In June of 1999, his rookie season on the PBA Tour, Tony Reyes was bowling in Lakewood in Southern California and having his first national television experience.
The 26-year-old recent San Jose State University graduate had climbed the ladder to the tournament final by defeating six opponents, four of them Hall of Famers. His first roll of that title match was a gutter ball, and he went on to lose the final. But that event proved to Reyes that he had made it; he was among the elite of his sport.
Reyes, a San Bruno resident, switched from baseball to bowling at the age of 12. His parents, immigrants from Mexico who owned a small concrete business in Cupertino, made sacrifices as young Tony’s hobby became his passion.
Reyes’ father supported his son’s decision to forego the family business in order to bowl collegiately after watching him win $500 in his first adult tournament.
At SJSU, Reyes was in no hurry to finish his studies.
“I took seven years to get my degrees,” Reyes said. “One degree in radio/television/film and one in bowling.”
He continued to compete in regional PBA tournaments while bowling for the SJSU team. In addition, the “pot bowling” winnings from late night “hustling” at alleys throughout the Bay Area allowed Reyes to buy his first house at the age of 20.
“I was a bowling shark for about a good eight months,” Reyes said. “Until everyone caught on to what I was doing.”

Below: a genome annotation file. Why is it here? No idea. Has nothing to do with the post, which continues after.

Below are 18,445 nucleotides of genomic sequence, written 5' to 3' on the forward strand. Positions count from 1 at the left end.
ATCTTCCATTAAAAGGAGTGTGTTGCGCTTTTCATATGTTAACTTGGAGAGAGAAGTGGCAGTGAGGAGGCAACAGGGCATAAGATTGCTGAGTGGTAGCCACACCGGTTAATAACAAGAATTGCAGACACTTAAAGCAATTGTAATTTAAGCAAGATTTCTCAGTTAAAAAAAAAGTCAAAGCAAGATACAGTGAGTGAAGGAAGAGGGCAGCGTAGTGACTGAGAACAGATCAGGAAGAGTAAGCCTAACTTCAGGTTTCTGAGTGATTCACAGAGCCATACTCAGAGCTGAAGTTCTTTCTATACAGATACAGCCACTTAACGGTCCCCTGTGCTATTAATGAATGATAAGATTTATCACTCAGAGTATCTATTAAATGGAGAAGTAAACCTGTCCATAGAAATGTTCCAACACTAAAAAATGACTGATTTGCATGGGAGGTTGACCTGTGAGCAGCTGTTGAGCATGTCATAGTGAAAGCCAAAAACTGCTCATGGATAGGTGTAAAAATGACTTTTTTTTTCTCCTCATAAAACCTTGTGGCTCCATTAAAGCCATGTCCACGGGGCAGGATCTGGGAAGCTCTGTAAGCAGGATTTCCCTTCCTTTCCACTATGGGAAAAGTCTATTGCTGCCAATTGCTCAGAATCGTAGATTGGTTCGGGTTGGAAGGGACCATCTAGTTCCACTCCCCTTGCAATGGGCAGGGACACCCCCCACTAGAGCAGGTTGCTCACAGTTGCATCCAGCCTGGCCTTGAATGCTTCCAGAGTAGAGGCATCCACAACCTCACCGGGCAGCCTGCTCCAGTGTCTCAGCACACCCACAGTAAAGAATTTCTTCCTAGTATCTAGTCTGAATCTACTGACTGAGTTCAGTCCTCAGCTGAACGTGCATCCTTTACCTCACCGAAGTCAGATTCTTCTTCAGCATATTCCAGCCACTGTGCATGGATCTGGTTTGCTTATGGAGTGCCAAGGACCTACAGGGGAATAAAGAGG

The most lucrative season on the PBA tour for Reyes was 2006-07.
His 12th television appearance certainly stands out as the most memorable. Reyes bowled a 300 game in the semifinal of the Motor City Classic, pocketing $10,000 for the perfect game in addition to a $25,000 winner’s check.
“My closest friends say that I’m one of the more famous one-title winners in bowling,” said Reyes, although he has won a number of regional championships. Reyes relishes the years that he spent on the tour, but he’s decided to stay close to his roots as he and fiancée Nicole, a San Francisco floral designer, plan their September wedding.
He does continue to hit the road as the bowling coach at his alma mater.
“The greatest thing for all athletes is amnesia,” Reyes professes to the Spartan team. “The ability to forget something that happened a minute ago and focus on the moment.”
Sage advice from a guy who’s had more perfect games than gutter balls.
The Reyes file
CAREER: Is currently semiretired and competes in only the PBA’s major events.
CHARITABLE WORK: At Brentwood Bowl in South San Francisco and Sea Bowl in Pacifica, Reyes co-organized an annual benefit to raise money and awareness for juvenile diabetes; the event has been adopted on the national scale by the PBA.
BEHIND THE SCENES: When he failed to qualify for events, Reyes applied his SJSU degree to serve as the statistician for the televised weekend bowling coverage.
TRICK SHOT: Reyes’ favorite trick shot involves knocking down three pins on two lanes is called the “Flying Eagle” and can be seen on YouTube.